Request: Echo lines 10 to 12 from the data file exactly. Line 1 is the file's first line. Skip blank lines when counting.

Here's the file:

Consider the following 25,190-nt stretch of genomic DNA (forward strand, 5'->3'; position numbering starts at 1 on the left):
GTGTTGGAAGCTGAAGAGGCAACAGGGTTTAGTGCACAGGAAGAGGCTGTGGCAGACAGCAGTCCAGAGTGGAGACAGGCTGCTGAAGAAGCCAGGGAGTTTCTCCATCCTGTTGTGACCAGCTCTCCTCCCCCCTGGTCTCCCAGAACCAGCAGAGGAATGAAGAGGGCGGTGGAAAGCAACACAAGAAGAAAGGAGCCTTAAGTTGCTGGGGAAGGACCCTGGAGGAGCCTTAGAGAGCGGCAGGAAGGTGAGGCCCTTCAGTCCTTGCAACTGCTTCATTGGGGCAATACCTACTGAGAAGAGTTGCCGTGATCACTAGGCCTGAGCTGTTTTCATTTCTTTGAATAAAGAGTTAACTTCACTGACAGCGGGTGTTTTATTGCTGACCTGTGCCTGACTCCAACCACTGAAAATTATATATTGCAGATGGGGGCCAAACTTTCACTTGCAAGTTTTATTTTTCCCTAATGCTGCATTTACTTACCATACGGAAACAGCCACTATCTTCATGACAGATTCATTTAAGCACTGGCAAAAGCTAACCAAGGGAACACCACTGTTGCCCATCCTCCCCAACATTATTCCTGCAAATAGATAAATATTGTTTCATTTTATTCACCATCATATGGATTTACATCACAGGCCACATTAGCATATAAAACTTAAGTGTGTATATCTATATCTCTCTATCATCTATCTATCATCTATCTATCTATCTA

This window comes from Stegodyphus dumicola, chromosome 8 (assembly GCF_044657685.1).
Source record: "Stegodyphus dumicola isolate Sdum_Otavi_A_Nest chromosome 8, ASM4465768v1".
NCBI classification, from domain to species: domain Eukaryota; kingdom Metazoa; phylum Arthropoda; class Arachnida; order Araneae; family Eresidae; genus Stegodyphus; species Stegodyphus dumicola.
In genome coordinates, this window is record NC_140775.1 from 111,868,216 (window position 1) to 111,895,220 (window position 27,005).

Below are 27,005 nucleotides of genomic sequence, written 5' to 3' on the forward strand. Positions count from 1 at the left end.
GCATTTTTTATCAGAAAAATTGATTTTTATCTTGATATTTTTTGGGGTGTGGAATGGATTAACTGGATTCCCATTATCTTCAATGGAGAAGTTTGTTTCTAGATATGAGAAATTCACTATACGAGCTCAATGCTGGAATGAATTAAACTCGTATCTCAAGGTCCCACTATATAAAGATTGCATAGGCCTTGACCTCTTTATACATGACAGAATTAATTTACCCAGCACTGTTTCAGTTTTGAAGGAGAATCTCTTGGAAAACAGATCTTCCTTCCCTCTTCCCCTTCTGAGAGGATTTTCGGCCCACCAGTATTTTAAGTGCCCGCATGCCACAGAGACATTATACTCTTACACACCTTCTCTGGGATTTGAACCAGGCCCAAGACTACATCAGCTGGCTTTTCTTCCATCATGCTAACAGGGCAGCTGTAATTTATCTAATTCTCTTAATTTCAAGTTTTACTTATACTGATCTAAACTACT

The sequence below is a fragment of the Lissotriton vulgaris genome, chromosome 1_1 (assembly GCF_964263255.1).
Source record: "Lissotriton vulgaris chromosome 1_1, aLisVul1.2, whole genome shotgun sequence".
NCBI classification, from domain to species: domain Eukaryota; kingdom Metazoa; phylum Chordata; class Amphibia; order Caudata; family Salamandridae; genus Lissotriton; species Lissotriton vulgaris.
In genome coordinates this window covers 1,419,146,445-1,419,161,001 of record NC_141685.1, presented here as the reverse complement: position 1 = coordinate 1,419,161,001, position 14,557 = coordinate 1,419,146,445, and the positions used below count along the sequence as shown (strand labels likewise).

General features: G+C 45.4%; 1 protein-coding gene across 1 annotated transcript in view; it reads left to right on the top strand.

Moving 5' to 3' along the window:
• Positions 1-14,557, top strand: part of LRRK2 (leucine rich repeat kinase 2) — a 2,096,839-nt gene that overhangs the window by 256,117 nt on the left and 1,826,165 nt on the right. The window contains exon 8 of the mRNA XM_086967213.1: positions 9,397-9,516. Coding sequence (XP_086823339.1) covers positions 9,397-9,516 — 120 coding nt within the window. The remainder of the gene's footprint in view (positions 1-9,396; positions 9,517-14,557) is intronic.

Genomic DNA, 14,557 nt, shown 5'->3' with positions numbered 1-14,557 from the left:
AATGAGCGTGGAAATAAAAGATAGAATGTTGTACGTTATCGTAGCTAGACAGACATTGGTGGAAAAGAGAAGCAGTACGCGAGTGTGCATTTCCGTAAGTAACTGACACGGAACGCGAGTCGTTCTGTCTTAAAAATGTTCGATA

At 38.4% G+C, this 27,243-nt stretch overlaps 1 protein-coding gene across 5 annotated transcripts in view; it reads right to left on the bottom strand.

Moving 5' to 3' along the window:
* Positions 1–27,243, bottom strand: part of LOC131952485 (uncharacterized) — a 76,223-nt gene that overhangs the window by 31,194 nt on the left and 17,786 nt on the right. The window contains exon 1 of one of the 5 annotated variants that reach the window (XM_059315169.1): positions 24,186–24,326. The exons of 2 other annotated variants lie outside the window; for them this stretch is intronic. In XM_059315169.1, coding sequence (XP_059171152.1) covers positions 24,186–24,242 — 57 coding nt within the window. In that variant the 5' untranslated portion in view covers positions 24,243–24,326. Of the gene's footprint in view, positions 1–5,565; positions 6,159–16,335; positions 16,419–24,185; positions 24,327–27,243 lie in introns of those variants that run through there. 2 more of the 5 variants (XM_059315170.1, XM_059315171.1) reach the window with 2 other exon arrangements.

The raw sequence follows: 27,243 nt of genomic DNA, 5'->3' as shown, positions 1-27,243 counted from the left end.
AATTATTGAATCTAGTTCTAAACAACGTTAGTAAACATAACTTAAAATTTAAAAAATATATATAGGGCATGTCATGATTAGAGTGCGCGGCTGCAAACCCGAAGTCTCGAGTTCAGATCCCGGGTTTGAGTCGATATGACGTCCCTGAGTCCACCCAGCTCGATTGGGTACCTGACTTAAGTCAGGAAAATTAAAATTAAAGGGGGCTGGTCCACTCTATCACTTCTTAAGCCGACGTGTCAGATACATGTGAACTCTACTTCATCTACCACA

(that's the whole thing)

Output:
Source record: "Lissotriton vulgaris chromosome 1_1, aLisVul1.2, whole genome shotgun sequence".
NCBI classification, from domain to species: domain Eukaryota; kingdom Metazoa; phylum Chordata; class Amphibia; order Caudata; family Salamandridae; genus Lissotriton; species Lissotriton vulgaris.
In genome coordinates this window covers 1,419,146,445-1,419,161,001 of record NC_141685.1, presented here as the reverse complement: position 1 = coordinate 1,419,161,001, position 14,557 = coordinate 1,419,146,445, and the positions used below count along the sequence as shown (strand labels likewise).